December 2004: The Year in Review -- Ob/Gyn & Women's Health

Ursula Snyder, PhD


January 24, 2005

Sexually Transmitted Infections and HIV/AIDS

A study published in 2004 indicates that on the basis of data from 2000, nearly half of all young Americans contracted an STI by age 25. Human papillomavirus (HPV) infection, trichomoniasis, and chlamydial infections accounted for most of these.[60]

Chlamydia. A study of the prevalence of chlamydial infection in young adults between 18 and 26 years of age revealed that nearly 5% of young women had chlamydial infection; black women had the highest prevalence -- nearly 14%.[61] Another study published in 2004 has found that DMPA was significantly associated with increased acquisition of cervical chlamydial and gonococcal infections.[62] A study by a group at the CDC showed that among persons with known Chlamydia exposure, consistent condom use significantly reduced prevalence.[63]

Human papillomavirus. A study that will be published in early January 2005 has found that HPV was detected in about 45% of sexually active teenage girls, 14 to 17 years of age, who attended a primary clinic in Indianapolis.[64] In this sample, 85% of the women were black, 11% were white, and 3% were Hispanic. High-risk subtypes were found in about 39% of the collected specimens, low-risk subtypes were found in about 20%, and many of the specimens contained multiple subtypes.

Syphilis. This year, the US Preventive Services Task Force (USPSTF) updated their guidelines for screening for syphilis and now strongly recommend screening tests for pregnant women. (See Medscape Medical News CME story.)

The United Nations annual AIDS epidemic update was released in December 2004. Worldwide, the number of women with HIV has increased during the past 2 years. According to the report, East Asia had the largest increase with 56%, followed by Eastern Europe and Central Asia with 48%. In sub-Saharan Africa, young women make up 75% of all those between 15 and 24 years of age living with HIV. (See Women and AIDS.)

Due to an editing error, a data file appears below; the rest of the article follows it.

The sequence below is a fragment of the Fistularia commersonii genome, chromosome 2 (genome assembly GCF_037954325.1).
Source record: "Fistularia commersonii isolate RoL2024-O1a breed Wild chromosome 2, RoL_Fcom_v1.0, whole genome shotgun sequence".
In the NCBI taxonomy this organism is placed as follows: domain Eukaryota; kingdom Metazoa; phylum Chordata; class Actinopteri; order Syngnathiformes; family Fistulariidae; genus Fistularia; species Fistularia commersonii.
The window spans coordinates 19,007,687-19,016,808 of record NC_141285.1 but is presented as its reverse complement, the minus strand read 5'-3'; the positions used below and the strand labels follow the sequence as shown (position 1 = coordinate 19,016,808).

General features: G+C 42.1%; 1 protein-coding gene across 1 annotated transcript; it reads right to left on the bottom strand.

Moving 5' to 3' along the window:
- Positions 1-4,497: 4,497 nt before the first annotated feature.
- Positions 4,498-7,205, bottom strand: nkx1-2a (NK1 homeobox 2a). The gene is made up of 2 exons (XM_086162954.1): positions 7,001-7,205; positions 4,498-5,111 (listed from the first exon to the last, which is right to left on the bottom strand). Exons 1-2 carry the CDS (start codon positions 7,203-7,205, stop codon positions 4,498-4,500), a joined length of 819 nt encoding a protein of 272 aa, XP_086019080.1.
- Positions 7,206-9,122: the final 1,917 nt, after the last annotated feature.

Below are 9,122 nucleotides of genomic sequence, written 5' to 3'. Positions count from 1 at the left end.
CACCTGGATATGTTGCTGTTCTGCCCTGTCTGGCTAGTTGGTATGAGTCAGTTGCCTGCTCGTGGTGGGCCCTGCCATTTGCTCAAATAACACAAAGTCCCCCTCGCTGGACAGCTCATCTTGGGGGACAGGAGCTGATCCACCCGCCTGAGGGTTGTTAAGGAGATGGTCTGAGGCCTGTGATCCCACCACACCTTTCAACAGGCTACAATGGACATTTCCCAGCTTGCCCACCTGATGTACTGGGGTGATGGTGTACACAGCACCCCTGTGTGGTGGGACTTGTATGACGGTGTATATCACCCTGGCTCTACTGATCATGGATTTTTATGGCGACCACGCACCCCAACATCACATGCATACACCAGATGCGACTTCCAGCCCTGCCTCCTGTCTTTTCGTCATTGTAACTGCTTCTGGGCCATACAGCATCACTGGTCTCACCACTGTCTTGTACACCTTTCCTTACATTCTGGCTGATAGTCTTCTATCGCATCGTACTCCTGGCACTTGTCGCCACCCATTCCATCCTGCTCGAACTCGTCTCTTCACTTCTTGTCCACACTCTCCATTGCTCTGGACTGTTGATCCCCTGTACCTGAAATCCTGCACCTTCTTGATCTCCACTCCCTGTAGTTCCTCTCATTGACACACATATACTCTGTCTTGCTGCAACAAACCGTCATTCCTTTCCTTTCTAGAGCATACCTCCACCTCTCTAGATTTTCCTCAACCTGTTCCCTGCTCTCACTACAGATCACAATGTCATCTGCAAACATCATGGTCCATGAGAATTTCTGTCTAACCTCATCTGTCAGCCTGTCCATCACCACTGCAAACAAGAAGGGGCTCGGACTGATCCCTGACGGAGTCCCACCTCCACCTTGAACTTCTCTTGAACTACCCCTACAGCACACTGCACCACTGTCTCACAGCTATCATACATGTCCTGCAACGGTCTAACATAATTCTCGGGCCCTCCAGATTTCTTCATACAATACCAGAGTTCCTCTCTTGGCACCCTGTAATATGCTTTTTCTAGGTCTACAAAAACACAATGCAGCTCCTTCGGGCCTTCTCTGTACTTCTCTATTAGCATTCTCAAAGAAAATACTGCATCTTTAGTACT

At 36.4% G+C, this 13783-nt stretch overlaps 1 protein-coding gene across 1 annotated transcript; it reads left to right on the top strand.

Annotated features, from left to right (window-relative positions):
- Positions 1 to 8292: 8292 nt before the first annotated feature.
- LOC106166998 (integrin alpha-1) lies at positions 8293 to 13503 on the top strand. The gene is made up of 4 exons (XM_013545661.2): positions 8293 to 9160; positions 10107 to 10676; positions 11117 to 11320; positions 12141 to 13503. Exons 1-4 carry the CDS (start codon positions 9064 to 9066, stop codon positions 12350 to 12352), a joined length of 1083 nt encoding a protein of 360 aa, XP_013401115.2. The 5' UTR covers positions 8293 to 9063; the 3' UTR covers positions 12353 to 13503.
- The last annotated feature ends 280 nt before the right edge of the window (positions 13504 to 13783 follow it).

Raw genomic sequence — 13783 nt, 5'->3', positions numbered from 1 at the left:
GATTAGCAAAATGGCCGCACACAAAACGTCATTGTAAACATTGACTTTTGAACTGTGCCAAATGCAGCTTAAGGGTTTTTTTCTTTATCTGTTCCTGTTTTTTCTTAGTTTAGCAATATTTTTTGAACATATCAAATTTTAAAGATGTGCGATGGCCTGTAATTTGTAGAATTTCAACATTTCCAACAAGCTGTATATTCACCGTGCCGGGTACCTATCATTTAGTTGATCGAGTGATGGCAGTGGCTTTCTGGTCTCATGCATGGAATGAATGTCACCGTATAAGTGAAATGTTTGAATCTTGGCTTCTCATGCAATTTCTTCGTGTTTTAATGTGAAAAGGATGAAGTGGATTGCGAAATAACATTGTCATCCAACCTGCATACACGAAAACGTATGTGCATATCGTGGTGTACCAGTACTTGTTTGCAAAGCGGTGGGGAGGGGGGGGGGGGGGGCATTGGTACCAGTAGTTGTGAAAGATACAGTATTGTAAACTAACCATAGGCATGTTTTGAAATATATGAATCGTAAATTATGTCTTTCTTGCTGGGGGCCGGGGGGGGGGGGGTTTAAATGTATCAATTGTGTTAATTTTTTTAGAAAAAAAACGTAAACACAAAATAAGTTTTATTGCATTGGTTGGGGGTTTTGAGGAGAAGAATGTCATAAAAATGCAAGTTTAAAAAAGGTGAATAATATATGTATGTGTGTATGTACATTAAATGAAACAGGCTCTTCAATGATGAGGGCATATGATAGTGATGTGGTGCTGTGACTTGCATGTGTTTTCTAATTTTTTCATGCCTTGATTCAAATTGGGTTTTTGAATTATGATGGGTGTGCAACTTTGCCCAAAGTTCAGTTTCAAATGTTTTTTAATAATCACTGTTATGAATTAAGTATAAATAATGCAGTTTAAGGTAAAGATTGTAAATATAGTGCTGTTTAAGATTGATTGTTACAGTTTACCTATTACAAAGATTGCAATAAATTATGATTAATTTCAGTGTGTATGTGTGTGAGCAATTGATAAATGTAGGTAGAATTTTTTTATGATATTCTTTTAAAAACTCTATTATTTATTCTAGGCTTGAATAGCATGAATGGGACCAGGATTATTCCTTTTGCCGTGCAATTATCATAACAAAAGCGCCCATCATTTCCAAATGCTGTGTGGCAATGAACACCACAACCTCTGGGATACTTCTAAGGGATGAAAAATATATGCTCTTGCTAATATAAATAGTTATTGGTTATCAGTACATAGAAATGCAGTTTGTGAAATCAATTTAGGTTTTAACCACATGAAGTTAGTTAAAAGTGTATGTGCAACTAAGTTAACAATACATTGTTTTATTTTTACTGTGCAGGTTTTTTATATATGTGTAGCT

In the United States, about 30% of 40,000 annual new HIV infections occur among women. The CDC has estimated that approximately 75% of women were infected through heterosexual sex. Of newly infected women, approximately 64% are black, 18% are white, 18% are Hispanic, and a small percentage are members of other racial/ethnic groups.[65]

This past summer, results on an intervention uniquely designed to reduce HIV transmission in black adolescent girls were published.[66] The intervention consisted of four 4-hour group sessions that emphasized ethnic and gender pride, HIV knowledge, communication, condom use skills, and healthy relationships. The comparison emphasized exercise and nutrition. The outcomes were reported as follows:

Using generalized estimating equation analyses over the 12-month follow-up, adolescents in the intervention were more likely to use a condom at last intercourse, less likely to have a new vaginal sex partner in the past 30 days, and more likely to apply condoms to sex partners and had better condom application skills, a higher percentage of condom-protected sex acts, fewer unprotected vaginal sex acts, and higher scores on measures of mediators. Promising effects were also observed for chlamydia infections and self-reported pregnancy.

Take note, this success was achieved with only 16 hours of education! (See Medscape Medical News CME story.)

The CDC has also estimated that on the order of 300 infants are born infected with HIV annually in the United States. A multicenter study, the Mother-Infant Rapid Intervention At Delivery (MIRIAD) study published this summer indicates that rapid HIV testing is feasible and accurate.[67] (See Medscape Medical News CME story.) In an editorial comment on the study,[68] Harvard researchers write:

These results have important implications for individual US patients, but their real potential for a substantial public health impact on mother-to-child HIV transmission depends on being able to translate these results into effective point-of-care screening programs for women in sub-Saharan Africa...The ability to screen women rapidly for HIV infection and offer antiretroviral therapy has the potential to prevent HIV transmission to hundreds of thousands of infants that otherwise might occur.


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